I’d like to thank Sandy and David for making the facilitation of a self-selection event so accessible and easy to follow with your amazing online guides and extremely well-written book.

Finally, I’d like to give a huge thank you to Jutta Eckstein, my shepherd throughout this report-writing process, for her patience, kind words and clear, concise feedback. This paper would not have come together without her assistance.

 

REFERENCES

Pink, Daniel H. Drive: The Surprising Truth About What Motivates Us. New York, NY: Riverhead Books, 2009.

Hackman, JR. Leading teams: Setting the stage for great performances. Cambridge, MA: Harvard Business School Press, 2002.

Google’s Project Aristotle, Re:Work Guide: Understand team effectiveness,

https://rework.withgoogle.com/print/guides/5721312655835136/.

Mamoli, Sandy & Mole, David. Creating Great Teams: How Self-Selection Lets People Excel, Pragmatic Programmers, 2015.

Nies, Ainsley & Larson, Diana. Liftoff: Launching Agile Teams & Projects, Pragmatic Programmers, 2011.

Adkins, Lyssa. Coaching Agile Teams: A Companion for ScrumMasters, Agile Coaches, and Project Managers in Transition, Addison-Wesley Professional, 2010.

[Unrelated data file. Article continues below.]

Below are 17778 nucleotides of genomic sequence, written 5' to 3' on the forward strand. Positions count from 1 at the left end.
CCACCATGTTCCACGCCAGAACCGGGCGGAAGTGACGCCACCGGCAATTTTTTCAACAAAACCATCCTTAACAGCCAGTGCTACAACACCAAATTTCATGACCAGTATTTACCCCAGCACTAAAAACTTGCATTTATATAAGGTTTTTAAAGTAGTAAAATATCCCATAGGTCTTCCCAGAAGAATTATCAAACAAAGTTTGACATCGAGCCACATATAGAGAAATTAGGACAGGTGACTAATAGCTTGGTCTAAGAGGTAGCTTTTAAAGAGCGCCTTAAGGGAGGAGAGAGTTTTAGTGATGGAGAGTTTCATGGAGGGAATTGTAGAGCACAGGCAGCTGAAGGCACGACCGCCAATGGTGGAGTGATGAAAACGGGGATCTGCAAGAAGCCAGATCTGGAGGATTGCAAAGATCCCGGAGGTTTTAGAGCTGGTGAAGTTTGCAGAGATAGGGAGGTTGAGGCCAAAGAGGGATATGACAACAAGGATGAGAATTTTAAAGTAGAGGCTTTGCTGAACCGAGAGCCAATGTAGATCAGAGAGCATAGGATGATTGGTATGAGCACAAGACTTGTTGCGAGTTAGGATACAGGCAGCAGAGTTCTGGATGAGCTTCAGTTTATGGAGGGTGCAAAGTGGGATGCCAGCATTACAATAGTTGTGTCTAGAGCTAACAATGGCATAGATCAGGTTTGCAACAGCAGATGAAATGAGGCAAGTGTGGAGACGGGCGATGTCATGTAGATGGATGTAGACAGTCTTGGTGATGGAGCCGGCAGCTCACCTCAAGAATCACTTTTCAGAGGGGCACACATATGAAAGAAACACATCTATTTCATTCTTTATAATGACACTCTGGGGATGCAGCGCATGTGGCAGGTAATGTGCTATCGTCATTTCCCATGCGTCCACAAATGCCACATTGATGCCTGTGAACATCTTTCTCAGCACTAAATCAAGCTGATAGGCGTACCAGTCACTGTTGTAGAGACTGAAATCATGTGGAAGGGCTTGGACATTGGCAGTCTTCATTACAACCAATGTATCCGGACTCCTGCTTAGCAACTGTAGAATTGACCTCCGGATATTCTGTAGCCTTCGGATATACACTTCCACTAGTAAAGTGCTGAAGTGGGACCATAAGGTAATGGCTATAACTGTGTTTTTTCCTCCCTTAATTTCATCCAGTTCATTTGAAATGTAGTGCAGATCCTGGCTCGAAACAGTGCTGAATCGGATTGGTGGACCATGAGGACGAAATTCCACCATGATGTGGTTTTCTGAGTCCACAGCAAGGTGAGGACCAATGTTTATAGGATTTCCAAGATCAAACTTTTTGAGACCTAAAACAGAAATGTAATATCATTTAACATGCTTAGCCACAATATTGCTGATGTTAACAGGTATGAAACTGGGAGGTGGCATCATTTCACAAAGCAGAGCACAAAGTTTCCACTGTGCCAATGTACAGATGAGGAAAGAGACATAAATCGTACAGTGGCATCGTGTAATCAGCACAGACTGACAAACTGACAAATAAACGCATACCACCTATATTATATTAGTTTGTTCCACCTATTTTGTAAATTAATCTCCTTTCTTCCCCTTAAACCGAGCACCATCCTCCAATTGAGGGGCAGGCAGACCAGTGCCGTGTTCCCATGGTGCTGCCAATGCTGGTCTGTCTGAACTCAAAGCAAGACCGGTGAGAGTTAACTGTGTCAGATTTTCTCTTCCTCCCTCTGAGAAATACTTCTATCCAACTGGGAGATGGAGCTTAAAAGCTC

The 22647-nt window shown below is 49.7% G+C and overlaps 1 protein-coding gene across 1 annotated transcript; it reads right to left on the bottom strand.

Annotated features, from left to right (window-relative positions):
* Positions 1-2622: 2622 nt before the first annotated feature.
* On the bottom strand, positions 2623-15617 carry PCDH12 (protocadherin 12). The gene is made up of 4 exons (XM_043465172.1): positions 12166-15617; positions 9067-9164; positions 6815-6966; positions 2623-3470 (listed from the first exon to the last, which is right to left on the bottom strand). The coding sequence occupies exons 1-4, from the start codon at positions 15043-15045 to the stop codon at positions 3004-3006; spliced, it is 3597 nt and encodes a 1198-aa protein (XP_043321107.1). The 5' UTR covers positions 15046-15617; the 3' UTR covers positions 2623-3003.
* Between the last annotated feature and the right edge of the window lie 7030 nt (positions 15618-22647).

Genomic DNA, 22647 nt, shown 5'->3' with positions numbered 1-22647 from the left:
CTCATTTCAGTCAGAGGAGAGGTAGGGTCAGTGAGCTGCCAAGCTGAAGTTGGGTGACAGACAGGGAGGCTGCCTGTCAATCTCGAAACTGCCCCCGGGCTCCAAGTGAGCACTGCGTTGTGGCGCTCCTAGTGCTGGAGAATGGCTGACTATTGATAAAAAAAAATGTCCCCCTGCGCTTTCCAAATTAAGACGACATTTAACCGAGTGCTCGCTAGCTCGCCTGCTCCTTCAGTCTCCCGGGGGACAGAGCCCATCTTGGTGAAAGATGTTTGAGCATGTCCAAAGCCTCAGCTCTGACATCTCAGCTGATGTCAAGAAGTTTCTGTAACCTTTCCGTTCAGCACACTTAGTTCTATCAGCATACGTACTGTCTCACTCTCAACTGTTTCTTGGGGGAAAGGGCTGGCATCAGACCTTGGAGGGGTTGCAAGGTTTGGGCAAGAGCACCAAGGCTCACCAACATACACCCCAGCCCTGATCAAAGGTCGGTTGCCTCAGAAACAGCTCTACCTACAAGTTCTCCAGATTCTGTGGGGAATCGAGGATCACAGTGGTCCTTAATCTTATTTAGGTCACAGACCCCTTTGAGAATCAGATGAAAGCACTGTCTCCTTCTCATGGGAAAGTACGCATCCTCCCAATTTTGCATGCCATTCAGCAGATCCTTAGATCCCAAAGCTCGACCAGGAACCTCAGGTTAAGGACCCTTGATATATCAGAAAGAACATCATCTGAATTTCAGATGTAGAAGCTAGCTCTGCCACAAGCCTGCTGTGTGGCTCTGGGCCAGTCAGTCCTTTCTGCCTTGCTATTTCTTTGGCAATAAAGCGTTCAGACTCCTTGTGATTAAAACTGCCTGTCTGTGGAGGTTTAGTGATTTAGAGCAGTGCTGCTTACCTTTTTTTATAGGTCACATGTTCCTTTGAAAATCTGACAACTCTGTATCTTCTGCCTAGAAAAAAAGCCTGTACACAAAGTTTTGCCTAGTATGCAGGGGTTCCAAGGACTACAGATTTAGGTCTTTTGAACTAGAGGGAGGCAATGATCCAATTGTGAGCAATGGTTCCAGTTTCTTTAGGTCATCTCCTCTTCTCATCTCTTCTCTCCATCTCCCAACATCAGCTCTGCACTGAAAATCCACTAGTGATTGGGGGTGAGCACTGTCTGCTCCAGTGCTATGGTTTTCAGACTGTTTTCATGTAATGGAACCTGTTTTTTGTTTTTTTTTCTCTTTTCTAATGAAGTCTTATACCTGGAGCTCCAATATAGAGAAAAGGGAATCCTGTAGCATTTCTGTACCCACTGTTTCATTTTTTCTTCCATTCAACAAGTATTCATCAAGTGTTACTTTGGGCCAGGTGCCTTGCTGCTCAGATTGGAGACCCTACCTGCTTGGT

About the Author

Bevan Williams is an Agile Coach & Trainer @ Think Agile based in Cape Town, South Africa. He has been an IT professional since 2009 and has previously worked as a Software Engineer, Scrum Master, Head of Mobile and Delivery Manager. He is passionate about coaching, training, enabling and leading people to do their best work, focussing on personal, career and organizational growth. He has successfully created environments in which teams are self-managed and feel strong ownership for their domains. Bevan is an active member of the agile community and a charismatic presenter who has spoken at events in Cape Town, Johannesburg and Durban. His topics focus on growth, autonomy and using agile to improve individual and team performance.